That's true, good point!You're right, they are similar. I think this is because both exclude commodities and resources so both are essentially holding the TSX, underweight commodity stocks. In other words, they have similar sector exposures. Both are very light on tech.
I have considered buying ZLB instead of my individual 5 stocks and I think one could make that substitution. ZLB is better diversified, which is a plus.
In my non registered account, I prefer to hold these individual stocks. I prefer the tax accounting with the individual stocks, since I don't have to deal with the ETF distribution mess. I really prefer keeping Canadian ETFs inside registered accounts only.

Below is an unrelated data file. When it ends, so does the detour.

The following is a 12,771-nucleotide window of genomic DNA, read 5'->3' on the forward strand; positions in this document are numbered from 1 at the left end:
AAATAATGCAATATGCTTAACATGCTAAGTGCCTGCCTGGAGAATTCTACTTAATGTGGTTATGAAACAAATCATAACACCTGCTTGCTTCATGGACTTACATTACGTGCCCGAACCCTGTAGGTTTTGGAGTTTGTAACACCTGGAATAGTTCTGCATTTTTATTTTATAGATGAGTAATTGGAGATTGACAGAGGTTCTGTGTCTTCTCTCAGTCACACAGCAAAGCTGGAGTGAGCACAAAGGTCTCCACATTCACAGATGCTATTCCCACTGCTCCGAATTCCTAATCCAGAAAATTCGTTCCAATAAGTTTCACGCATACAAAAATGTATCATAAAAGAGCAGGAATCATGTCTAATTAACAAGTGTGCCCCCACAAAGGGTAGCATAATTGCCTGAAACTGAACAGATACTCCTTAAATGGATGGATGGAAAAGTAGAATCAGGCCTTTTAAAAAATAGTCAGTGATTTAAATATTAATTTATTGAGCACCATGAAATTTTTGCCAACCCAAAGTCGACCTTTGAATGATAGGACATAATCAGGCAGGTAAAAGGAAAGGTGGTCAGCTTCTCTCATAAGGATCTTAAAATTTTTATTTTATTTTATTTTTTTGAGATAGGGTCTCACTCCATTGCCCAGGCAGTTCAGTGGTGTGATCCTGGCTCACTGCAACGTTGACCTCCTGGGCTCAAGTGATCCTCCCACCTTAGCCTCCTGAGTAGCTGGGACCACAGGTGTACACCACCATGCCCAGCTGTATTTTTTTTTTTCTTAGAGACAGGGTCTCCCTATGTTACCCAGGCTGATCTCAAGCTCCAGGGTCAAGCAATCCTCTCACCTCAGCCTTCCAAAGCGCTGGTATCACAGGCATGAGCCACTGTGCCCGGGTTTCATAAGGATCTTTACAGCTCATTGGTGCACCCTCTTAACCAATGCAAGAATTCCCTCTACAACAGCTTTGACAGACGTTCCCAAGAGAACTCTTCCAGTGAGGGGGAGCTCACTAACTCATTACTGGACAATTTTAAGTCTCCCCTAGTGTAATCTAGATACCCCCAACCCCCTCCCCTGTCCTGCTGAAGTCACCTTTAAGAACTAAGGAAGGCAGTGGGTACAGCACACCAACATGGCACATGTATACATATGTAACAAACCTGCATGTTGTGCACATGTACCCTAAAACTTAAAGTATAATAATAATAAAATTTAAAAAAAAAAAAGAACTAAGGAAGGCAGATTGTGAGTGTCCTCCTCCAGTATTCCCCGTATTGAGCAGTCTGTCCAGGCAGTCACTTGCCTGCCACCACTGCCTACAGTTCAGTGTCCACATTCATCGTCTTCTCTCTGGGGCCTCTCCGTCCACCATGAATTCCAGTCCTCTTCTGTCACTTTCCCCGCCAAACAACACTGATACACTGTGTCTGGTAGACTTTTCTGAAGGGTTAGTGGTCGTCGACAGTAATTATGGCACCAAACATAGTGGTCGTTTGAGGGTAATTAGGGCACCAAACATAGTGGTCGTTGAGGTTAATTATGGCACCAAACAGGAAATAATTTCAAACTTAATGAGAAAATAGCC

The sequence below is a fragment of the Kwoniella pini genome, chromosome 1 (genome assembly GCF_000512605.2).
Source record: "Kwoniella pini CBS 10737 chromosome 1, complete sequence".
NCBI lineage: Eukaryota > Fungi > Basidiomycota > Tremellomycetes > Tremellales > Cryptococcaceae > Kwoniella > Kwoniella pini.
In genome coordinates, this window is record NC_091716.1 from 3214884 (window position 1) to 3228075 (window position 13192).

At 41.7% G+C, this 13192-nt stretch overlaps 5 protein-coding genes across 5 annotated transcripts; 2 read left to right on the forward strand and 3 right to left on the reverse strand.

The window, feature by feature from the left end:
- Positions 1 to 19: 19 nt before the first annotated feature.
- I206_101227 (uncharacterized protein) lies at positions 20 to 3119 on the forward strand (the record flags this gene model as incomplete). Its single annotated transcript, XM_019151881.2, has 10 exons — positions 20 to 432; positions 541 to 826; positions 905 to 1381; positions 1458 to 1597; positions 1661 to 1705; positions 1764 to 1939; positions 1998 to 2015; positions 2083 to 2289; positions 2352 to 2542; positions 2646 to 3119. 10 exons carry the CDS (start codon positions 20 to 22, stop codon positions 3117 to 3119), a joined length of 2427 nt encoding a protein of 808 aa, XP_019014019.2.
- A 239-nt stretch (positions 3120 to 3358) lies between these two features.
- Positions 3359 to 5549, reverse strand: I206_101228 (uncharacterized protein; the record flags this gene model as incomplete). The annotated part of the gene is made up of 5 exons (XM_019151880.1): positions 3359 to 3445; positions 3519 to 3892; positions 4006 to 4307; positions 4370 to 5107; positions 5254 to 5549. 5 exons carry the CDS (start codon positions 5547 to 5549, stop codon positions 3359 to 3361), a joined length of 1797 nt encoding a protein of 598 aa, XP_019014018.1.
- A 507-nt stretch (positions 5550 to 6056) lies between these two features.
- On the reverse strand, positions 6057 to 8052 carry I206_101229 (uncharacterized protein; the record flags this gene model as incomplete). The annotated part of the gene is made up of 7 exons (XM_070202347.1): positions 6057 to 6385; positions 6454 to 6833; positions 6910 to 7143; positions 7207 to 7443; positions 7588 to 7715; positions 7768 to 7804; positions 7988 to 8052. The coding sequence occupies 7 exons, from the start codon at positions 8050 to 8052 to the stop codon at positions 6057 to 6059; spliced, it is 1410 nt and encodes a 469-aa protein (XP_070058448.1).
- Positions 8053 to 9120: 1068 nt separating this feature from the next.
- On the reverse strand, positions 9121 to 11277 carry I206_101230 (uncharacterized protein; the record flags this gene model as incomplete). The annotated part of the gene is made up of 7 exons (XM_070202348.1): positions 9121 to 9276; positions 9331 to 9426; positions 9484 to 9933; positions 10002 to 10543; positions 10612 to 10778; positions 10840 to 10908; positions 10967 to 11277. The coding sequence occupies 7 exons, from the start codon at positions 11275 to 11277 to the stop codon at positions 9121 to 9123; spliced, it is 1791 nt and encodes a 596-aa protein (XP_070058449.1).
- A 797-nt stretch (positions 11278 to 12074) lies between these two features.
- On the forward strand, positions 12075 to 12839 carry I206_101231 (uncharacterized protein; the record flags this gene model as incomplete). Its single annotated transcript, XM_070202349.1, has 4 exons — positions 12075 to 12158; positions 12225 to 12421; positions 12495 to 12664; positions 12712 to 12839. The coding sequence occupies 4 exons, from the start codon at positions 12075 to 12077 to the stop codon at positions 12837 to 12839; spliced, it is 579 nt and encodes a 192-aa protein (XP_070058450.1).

But there's also a hefty 0.39% fee on ZLB. For my 100K invested, assuming I make just 5 rebalancing trades a year @ $10 each, my "MER" works out to just 0.05% which is a fraction of the cost of ZLB.
Anyone knows how that MER truely affects the returns? Say I buy an 100$ of an ETF with 1% MER and 10% CAGR. Let's say everything is applied only once per year. At the end of the year, will I get +10$ from CAGR and -1$ from MER or will I get +10$ from CAGR and -1.1$ from MER (because my investment now worth 110$). In the first case, it means MER can be substracted from CAGR. In the second case, it means MER must be compounded over the CAGR. I've read places saying your total return is CAGR - MER, but I'm wondering if it's just simplifying the truth...